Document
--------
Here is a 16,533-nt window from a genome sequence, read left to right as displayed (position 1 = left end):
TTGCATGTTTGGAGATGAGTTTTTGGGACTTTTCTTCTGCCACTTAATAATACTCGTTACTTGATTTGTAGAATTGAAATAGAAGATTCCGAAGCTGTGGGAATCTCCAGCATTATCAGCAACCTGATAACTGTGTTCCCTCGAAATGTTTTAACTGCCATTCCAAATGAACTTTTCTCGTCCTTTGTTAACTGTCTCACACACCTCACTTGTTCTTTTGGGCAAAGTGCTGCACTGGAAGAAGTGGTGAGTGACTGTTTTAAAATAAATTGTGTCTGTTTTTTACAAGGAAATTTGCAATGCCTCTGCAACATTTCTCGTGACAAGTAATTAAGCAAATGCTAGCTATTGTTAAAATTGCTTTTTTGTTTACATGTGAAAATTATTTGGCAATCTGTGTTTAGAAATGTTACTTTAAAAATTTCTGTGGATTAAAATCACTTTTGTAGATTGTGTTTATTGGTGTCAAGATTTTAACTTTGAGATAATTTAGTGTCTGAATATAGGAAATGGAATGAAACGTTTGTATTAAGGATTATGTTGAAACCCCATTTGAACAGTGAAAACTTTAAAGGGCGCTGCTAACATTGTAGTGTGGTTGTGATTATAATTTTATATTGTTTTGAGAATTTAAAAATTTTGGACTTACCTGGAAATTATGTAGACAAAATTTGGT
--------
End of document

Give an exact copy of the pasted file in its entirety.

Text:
Here is a 16,533-nt window from a genome sequence, read left to right as displayed (position 1 = left end):
TTGCATGTTTGGAGATGAGTTTTTGGGACTTTTCTTCTGCCACTTAATAATACTCGTTACTTGATTTGTAGAATTGAAATAGAAGATTCCGAAGCTGTGGGAATCTCCAGCATTATCAGCAACCTGATAACTGTGTTCCCTCGAAATGTTTTAACTGCCATTCCAAATGAACTTTTCTCGTCCTTTGTTAACTGTCTCACACACCTCACTTGTTCTTTTGGGCAAAGTGCTGCACTGGAAGAAGTGGTGAGTGACTGTTTTAAAATAAATTGTGTCTGTTTTTTACAAGGAAATTTGCAATGCCTCTGCAACATTTCTCGTGACAAGTAATTAAGCAAATGCTAGCTATTGTTAAAATTGCTTTTTTGTTTACATGTGAAAATTATTTGGCAATCTGTGTTTAGAAATGTTACTTTAAAAATTTCTGTGGATTAAAATCACTTTTGTAGATTGTGTTTATTGGTGTCAAGATTTTAACTTTGAGATAATTTAGTGTCTGAATATAGGAAATGGAATGAAACGTTTGTATTAAGGATTATGTTGAAACCCCATTTGAACAGTGAAAACTTTAAAGGGCGCTGCTAACATTGTAGTGTGGTTGTGATTATAATTTTATATTGTTTTGAGAATTTAAAAATTTTGGACTTACCTGGAAATTATGTAGACAAAATTTGGT